Using AJAX with ColdFusion Part I

Mar 20, 2006
by James Holmes

Asynchronous JavaScript and XML (AJAX) is a name for the technique in which the JavaScript XMLHTTPRequest Object is used to exchange data asynchronously with a server. In a standard web application, each time data is to be sent to or retrieved from the server, a get (e.g. clicking a URL link) or post (e.g. submitting a form) is necessary, resulting in a complete page refresh. In an AJAX application, no refresh occurs; a JavaScript event triggers an XMLHTTPRequest call and the returning function performs further actions when the data comes back. This can lead to a far more functional user interface in the client browser.

Various uses of AJAX can be made, from simply parsing and presenting an RSS feed, to full interaction with the server on which the web application is situated. The latter employment of the technique is featured in popular web applications such as Google's GMail. In GMail, the entire user interface is based on retrieving information (such as a list of messages in a thread or the full text of a single message) from the Google servers with a single click on a text link, without a page refresh slowing down the operation. The user interface is greatly enhanced in comparison to any that could be achieved with a standard form submission model.

Thus, for a ColdFusion developer, the most important use of AJAX in a web application is to call ColdFusion code on the web application's own server and get a result that can be used in the browser. AJAX allows the result of any ColdFusion function (or method) to be employed client side without refreshing the page.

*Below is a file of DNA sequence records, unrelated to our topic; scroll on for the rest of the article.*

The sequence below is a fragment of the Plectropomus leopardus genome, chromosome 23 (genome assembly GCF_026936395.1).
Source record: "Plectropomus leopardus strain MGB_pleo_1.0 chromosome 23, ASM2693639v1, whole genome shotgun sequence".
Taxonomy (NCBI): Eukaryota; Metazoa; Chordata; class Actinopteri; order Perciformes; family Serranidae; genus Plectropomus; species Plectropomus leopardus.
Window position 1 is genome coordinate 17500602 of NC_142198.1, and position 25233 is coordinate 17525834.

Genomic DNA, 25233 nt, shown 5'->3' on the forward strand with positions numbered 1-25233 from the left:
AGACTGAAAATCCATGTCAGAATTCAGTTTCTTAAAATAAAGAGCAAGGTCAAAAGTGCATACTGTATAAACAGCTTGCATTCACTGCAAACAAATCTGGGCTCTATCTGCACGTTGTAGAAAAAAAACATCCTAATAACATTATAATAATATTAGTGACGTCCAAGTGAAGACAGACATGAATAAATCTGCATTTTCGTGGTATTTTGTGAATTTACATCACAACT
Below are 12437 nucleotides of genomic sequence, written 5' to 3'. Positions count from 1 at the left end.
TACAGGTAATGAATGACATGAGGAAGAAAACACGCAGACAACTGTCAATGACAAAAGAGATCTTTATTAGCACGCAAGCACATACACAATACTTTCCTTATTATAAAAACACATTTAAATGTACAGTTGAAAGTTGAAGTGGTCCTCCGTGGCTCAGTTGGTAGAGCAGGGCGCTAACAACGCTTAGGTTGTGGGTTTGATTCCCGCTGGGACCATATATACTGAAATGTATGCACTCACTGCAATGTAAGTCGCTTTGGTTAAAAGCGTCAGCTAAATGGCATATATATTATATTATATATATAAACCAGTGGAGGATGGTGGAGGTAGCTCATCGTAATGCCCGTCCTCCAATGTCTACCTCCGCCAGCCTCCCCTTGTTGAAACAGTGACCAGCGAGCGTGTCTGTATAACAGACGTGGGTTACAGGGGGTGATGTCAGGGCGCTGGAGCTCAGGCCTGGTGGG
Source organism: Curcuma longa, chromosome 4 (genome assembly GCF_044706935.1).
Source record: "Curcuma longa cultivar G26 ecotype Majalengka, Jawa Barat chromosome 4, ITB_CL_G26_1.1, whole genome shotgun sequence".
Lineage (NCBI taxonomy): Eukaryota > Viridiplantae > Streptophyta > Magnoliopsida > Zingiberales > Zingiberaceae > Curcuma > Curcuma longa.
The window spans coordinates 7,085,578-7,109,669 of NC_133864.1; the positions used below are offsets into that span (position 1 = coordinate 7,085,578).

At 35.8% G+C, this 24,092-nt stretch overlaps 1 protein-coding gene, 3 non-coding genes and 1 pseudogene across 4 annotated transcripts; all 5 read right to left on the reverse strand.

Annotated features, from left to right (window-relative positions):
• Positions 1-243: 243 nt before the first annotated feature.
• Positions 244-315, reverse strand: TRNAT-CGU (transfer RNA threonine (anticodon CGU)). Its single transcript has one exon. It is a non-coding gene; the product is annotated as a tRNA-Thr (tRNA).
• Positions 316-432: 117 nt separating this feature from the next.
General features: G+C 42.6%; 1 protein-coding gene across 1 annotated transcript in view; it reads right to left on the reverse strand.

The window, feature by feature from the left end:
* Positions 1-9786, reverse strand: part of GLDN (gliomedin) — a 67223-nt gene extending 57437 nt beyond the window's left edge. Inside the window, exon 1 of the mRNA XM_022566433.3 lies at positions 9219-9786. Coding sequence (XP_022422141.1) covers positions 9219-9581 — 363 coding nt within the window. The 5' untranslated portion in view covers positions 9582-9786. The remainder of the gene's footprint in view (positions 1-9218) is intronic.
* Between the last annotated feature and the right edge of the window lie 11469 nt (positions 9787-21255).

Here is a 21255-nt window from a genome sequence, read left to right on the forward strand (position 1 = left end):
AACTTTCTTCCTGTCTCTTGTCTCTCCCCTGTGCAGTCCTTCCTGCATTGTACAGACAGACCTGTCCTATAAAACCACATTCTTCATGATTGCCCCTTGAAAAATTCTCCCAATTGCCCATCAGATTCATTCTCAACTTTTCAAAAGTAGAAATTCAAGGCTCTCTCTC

Basic Client/Server Requirements for AJAX Applications, Regardless of Implementation:

All AJAX apps need:

  • A server platform that can handle the parsing of data into and out of the data exchange format used (ColdFusion fits the bill);

  • Javascript enabled;
  • The XMLHTTPRequest Object in some form (actually there are techniques that enable similar, albeit limited, functionality without this object).

XML and Other Transports

While the name implies that XML must be used, this really isn't the case. Other data interchange formats such as JSON, native JavaScript and even raw HTML can be used where appropriate.

XML formats:
  • SOAP -- JavaScript can be used to consume SOAP-based webservices, thus leveraging existing CFCs
  • WDDX -- An XML format built into ColdFusion
  • YODEL -- A new XML format, for which ColdFusion and JavaScript parsers are available
  • XML-RPC -- An XML format

  • JSON (JavaScript Object Notation) - A format that evaluates directly into JavaScript that can be used for any data exchange operations
  • JavaScript - Raw JavaScript can be used to exchange data, usually from the server to the client

Available Implementations and Libraries

A number of libraries and frameworks are available that will prevent the ColdFusion developer from reinventing the wheel:

Data Exchange Parsers:

A CFAJAX Example

A common requirement of web applications is the dependency of form select inputs on other form select inputs. For this example, let's assume the selections are in a database and therefore a CF query is going to populate them one way or another.

Before AJAX, there were a couple of options:

  1. Show a multi-screen form, where each menu selection is submitted and a new menu is shown based on that result. While only small amounts of information are transmitted and received at one time, the process is tedious for the user and requires multiple form handlers at the server end.